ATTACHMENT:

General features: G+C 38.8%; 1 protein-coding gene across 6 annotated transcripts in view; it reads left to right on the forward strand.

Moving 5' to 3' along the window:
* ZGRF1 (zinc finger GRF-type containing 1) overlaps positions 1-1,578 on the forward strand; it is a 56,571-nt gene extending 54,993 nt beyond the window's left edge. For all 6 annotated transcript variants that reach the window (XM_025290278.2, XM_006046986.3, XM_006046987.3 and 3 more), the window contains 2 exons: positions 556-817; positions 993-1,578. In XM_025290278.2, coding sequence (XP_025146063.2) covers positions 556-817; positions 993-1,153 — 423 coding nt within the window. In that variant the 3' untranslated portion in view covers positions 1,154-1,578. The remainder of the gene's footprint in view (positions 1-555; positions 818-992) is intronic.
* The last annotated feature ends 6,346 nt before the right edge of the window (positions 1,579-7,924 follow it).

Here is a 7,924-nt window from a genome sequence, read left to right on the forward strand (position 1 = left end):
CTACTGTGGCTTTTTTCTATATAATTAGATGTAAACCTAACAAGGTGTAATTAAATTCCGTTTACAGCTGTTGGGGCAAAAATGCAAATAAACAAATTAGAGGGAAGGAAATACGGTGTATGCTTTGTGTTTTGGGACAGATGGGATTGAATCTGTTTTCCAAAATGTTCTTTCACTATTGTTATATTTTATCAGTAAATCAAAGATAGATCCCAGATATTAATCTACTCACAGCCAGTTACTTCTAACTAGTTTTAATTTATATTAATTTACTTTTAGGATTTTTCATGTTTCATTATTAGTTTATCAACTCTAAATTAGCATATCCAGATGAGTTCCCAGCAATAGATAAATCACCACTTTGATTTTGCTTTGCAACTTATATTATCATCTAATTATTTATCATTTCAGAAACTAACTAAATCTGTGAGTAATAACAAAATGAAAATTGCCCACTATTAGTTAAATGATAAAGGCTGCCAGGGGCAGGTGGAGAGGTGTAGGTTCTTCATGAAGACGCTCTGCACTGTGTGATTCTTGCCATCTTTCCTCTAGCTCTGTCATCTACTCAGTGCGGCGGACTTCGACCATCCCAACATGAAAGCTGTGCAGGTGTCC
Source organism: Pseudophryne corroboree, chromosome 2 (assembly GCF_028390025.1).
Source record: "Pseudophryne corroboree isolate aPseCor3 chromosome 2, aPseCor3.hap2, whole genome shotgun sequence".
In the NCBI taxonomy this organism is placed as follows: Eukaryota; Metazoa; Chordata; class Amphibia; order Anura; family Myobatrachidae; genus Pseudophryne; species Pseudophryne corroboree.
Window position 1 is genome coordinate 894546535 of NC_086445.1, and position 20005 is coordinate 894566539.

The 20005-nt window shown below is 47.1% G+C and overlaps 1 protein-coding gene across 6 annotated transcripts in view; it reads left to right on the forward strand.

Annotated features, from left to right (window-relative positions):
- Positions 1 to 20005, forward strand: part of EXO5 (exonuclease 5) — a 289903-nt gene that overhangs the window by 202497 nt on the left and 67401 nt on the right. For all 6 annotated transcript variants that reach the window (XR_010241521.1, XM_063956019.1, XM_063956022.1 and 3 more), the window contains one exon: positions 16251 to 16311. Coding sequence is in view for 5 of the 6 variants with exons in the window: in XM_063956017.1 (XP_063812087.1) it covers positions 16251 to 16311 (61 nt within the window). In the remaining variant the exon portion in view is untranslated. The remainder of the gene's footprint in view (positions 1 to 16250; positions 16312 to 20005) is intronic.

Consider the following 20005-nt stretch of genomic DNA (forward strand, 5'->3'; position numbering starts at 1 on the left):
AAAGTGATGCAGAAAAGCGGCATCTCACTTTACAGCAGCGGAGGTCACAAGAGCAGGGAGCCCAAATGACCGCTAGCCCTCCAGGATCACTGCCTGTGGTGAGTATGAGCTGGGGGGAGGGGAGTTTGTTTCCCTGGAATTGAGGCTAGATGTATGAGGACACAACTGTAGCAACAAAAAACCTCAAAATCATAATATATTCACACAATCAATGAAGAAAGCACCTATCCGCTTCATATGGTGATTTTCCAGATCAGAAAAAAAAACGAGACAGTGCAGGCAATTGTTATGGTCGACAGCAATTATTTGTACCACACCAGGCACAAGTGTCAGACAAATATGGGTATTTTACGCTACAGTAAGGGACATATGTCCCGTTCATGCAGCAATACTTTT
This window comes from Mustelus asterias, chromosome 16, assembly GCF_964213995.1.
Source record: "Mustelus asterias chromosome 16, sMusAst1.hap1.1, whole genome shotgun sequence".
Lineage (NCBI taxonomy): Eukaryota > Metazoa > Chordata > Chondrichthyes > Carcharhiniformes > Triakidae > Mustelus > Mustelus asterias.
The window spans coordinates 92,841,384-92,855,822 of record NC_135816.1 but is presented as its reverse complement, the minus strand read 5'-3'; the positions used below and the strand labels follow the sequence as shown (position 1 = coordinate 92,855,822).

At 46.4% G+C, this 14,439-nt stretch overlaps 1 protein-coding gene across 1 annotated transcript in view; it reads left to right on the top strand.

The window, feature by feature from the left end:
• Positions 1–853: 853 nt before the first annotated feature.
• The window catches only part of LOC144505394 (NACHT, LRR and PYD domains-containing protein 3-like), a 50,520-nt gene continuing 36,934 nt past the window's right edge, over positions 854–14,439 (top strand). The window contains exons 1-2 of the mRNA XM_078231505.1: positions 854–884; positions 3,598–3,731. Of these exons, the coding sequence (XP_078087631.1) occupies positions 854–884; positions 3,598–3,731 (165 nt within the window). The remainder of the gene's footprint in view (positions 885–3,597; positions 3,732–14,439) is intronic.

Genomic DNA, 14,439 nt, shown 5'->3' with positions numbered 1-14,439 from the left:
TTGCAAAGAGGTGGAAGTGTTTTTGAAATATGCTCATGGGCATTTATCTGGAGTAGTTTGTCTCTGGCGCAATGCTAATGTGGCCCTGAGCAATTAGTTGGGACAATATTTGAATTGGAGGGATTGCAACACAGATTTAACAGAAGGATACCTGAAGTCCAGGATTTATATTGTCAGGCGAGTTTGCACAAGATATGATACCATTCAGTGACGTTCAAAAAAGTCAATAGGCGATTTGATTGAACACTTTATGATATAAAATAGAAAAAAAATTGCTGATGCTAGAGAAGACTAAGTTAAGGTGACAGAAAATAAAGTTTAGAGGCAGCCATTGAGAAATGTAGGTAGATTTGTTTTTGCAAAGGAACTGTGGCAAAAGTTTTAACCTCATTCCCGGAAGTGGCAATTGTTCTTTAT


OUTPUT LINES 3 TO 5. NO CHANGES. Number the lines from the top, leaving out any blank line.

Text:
* ZGRF1 (zinc finger GRF-type containing 1) overlaps positions 1-1,578 on the forward strand; it is a 56,571-nt gene extending 54,993 nt beyond the window's left edge. For all 6 annotated transcript variants that reach the window (XM_025290278.2, XM_006046986.3, XM_006046987.3 and 3 more), the window contains 2 exons: positions 556-817; positions 993-1,578. In XM_025290278.2, coding sequence (XP_025146063.2) covers positions 556-817; positions 993-1,153 — 423 coding nt within the window. In that variant the 3' untranslated portion in view covers positions 1,154-1,578. The remainder of the gene's footprint in view (positions 1-555; positions 818-992) is intronic.
* The last annotated feature ends 6,346 nt before the right edge of the window (positions 1,579-7,924 follow it).

Here is a 7,924-nt window from a genome sequence, read left to right on the forward strand (position 1 = left end):